Both the dam and the construction of the shelters for the workers on the Seiba river near the village Shchetikino were in flagrant violation of the law and basic safety measures.
21 October 2019
By Jessica Goldstein, 9 October 2019
The CDC investigation highlights the international character of the risk of silicosis, a deadly and incurable occupational lung disease, among stone fabrication workers.
By Brian Brown, 7 October 2019
While the meatpacking industry has historically been a dirty and dangerous occupation, taking workers lives and limbs, a dangerous job will become a lot worse with the Trump administration pushing further de-regulation.
By Jacob Crosse, 5 October 2019
Police and government officials are investigating the death Adrian Gomez, 26, husband and father of two, who was killed when he became trapped in machinery.
By Philip Guelpa, 5 October 2019
Dangerous, antiquated conditions at the East New York bus depot are only one symptom of the severely deteriorated condition of the city’s transit system.
By Gary Joad, 16 September 2019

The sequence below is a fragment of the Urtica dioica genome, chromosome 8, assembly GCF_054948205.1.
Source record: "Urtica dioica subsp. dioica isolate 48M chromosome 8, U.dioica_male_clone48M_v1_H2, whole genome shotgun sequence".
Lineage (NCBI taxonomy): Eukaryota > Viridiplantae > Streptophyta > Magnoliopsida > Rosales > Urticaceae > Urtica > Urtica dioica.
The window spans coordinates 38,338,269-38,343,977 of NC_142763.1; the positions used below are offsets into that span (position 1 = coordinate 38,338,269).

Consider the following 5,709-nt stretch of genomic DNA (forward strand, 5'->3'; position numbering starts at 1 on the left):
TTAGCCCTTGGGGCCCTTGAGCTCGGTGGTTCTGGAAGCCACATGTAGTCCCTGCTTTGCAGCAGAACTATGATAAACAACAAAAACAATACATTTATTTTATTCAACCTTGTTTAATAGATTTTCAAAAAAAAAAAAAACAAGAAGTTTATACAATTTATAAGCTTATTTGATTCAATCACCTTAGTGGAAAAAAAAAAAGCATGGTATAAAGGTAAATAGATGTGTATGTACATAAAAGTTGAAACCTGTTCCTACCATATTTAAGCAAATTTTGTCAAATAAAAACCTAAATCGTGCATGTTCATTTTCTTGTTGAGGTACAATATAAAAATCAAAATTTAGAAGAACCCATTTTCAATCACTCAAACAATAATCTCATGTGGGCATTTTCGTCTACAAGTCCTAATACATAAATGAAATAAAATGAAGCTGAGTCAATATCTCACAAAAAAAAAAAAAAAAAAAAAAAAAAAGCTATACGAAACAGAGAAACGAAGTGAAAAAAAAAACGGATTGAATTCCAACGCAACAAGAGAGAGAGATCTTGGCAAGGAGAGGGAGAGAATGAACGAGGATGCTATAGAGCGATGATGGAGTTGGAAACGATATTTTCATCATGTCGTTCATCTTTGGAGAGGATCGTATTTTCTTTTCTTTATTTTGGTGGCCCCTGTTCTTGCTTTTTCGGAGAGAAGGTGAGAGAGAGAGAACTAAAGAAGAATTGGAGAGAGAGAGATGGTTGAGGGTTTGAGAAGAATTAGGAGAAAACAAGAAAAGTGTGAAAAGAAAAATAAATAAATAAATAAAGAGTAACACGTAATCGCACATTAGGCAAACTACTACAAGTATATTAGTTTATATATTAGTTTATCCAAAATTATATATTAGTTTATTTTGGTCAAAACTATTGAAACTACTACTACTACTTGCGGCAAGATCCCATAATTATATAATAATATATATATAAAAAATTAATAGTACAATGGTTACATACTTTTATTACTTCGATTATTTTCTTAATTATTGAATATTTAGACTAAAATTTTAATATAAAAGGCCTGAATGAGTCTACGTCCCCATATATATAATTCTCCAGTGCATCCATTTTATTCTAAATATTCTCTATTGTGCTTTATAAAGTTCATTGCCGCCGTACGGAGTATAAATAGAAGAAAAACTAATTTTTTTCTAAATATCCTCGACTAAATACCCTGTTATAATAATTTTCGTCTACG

During a nine-month period, 52 people were hospitalized and 16 individuals placed in intensive care units. Eighty percent of those contracting measles were children.
By Kathleen Martin, 14 September 2019
The fire department immediately shut down the Stone Warehouse shop after the accident for multiple safety violations.
By Benjamin Mateus, 9 September 2019
The FDA has issued a public warning of a rapidly developing epidemic of severe lung illnesses associated with “vaping,” with 450 cases confirmed spanning 33 states.
By Leslie Murtagh, 26 August 2019
Two utility workers conducting maintenance on a transmission power line in New York’s Hudson Valley region died this week when they came into contact with a wire that wasn’t supposed to be carrying electricity.
By George Kirby, 2 August 2019